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Here’s watching you

Lytx ActiveVision

Lytx ActiveVision uses machine learning to detect behaviors due to fatigue and distracted driving.

Video safety systems are increasingly able to detect a wide range of risky driving behaviors by using machine vision, or algorithms, to detect complex patterns of behavior.

Omnitracs is working on a feature for its Critical Event Video (CEV) product, for instance, that will monitor driver behaviors at stop signs and stop lights.

CEV uses an outward and optional inward-facing camera to capture and transmit video of safety-critical events such as sudden deceleration and speeding. With the new feature, Omnitracs CEV will be able to ascertain if a driver stopped at an intersection where a stop-sign or light was present, says Lauren Dominick, senior director of analytics and modeling.

Omnitracs is also working on new machine vision algorithms that will use video from its inward-facing camera to detect patterns of driver distraction. Examples include eye movement, cell phone and seat belt usage, she says.

Two years ago, Lytx released an optional service called ActiveVision that layers on top of its DriveCam platform. ActiveVision uses machine vision to detect additional patterns of risk caused by lane departures, distracted driving and unsafe following distances.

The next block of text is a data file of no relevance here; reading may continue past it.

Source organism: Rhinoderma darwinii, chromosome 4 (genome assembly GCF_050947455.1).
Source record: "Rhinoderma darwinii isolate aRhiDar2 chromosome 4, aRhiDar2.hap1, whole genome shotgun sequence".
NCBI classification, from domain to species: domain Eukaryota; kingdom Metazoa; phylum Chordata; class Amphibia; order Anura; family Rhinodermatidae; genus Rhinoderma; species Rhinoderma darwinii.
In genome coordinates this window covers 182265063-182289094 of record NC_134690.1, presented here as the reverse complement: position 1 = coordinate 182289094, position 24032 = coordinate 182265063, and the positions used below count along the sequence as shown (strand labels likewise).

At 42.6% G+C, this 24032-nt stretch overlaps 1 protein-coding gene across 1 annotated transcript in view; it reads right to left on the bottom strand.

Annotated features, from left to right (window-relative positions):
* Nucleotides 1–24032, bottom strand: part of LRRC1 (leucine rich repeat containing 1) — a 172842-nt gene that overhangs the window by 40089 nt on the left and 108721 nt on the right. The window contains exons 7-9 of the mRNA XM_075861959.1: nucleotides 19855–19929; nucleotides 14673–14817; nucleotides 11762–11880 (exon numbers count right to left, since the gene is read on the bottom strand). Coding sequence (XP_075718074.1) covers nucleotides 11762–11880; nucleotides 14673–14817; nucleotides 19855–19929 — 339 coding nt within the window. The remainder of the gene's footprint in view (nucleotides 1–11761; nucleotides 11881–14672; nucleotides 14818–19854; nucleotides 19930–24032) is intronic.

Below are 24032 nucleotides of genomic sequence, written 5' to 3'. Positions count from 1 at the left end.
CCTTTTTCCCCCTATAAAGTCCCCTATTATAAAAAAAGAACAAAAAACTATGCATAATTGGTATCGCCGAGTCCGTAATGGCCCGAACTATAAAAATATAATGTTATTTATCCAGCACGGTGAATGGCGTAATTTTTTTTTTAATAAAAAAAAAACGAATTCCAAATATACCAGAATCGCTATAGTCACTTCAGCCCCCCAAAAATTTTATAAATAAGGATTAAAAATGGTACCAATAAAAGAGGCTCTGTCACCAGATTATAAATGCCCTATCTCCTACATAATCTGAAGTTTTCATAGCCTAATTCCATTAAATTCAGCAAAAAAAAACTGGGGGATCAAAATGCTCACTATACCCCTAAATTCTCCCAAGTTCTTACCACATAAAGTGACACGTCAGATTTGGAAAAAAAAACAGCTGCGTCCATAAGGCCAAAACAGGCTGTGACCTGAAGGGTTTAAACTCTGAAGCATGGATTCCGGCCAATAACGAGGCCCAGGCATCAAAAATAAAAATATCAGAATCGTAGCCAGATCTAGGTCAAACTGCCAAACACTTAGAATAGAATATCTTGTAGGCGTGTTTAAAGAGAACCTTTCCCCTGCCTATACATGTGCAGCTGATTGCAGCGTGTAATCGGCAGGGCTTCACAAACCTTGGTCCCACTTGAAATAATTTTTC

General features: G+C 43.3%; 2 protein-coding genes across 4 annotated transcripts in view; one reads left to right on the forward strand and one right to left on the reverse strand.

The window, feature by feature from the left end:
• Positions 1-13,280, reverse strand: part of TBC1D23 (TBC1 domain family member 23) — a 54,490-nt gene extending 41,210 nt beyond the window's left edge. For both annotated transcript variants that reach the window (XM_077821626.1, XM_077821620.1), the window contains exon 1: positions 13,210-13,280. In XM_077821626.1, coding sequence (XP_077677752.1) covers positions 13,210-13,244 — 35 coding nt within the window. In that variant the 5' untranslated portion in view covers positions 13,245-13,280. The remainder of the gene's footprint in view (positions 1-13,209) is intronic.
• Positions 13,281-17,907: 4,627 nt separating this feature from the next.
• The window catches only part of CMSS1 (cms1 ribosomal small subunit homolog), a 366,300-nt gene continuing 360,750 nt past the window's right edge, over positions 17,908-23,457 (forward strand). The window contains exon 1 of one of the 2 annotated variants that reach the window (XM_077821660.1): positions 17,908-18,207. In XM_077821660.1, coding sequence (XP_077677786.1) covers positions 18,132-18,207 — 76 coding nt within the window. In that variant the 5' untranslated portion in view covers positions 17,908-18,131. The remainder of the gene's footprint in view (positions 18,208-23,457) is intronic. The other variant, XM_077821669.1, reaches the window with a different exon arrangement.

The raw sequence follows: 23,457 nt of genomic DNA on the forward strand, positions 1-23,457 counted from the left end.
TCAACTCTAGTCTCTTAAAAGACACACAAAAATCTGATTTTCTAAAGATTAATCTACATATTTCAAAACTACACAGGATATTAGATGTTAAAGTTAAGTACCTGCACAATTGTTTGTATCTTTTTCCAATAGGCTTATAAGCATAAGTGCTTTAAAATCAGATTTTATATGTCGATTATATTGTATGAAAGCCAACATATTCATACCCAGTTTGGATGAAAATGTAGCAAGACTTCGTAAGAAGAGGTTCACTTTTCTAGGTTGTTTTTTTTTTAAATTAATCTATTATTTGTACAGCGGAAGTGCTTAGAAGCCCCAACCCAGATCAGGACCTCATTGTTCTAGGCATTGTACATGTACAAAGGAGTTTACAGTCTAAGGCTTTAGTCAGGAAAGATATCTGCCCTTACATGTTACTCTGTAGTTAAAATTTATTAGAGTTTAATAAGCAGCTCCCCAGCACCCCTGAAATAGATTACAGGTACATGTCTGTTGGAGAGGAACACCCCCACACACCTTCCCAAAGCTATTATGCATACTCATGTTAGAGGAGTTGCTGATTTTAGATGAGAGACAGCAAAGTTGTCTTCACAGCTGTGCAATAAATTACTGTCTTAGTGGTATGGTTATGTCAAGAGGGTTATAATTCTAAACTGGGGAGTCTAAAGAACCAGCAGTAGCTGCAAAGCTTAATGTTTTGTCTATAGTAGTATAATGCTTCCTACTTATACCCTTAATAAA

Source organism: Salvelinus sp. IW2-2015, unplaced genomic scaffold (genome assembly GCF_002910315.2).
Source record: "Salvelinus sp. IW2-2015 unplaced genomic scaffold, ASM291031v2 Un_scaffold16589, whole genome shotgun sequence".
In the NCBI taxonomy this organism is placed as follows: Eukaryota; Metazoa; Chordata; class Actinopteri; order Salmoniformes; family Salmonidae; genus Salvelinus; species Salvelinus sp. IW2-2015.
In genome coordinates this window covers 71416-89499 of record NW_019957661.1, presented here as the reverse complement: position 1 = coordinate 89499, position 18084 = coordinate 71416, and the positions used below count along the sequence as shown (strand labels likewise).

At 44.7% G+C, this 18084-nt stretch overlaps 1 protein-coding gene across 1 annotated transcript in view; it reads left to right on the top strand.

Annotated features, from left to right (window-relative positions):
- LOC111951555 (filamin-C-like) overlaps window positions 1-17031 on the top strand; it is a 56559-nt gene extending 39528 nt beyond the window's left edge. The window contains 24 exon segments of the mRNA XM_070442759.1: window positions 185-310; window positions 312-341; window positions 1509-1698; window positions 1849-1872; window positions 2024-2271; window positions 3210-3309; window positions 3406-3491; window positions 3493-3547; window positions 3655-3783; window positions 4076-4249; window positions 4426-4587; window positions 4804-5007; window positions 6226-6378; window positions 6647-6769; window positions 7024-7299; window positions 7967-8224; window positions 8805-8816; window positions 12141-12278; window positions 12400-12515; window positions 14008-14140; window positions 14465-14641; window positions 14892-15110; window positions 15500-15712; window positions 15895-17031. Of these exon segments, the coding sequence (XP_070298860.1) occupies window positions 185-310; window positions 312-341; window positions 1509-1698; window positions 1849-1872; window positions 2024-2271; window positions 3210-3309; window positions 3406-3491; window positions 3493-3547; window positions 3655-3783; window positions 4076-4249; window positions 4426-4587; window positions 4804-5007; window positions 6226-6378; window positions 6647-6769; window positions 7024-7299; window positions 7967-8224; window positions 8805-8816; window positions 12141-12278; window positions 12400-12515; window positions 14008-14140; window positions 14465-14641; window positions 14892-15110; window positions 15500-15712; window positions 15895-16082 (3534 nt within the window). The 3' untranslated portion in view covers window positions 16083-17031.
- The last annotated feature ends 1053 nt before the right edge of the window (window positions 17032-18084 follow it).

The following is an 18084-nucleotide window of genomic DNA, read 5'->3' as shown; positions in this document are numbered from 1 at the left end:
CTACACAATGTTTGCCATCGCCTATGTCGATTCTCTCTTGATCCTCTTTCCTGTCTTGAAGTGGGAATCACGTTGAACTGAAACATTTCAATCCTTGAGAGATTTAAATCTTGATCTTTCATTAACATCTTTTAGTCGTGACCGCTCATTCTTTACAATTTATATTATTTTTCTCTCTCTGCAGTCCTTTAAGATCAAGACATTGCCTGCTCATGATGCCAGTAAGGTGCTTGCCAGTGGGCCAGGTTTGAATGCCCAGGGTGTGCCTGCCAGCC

Comparing the results of ActiveVision verses the stand-alone DriveCam platform shows that ActiveVision identifies:

  • 60 percent more lane departures and the root causes behind them
  • Up to 24 percent more drivers who are driving while distracted
  • Up to 65 percent more events where the driver is identified as following too closely, and the root causes behind them.

Lytx now has ActiveVision outfitted on more than 50,000 vehicles, and its DriveCam platform is installed in more than 400,000 vehicles. Overall, the company has more than 70 billion driving miles in its database, which is growing at a rate of one billion miles every two weeks, says Brandon Nixon, chief executive officer.

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Aaron Huff is the Senior Editor of Commercial Carrier Journal. Huff’s career in the transportation industry began at a family-owned trucking company and expanded to CCJ, where for the past 14 years he has specialized in covering business and technology for online and print readers and speaking at industry events. A recipient of numerous regional and national awards, Huff holds a Bachelor’s Degree from Brigham Young University and a Masters Degree from the University of Alabama.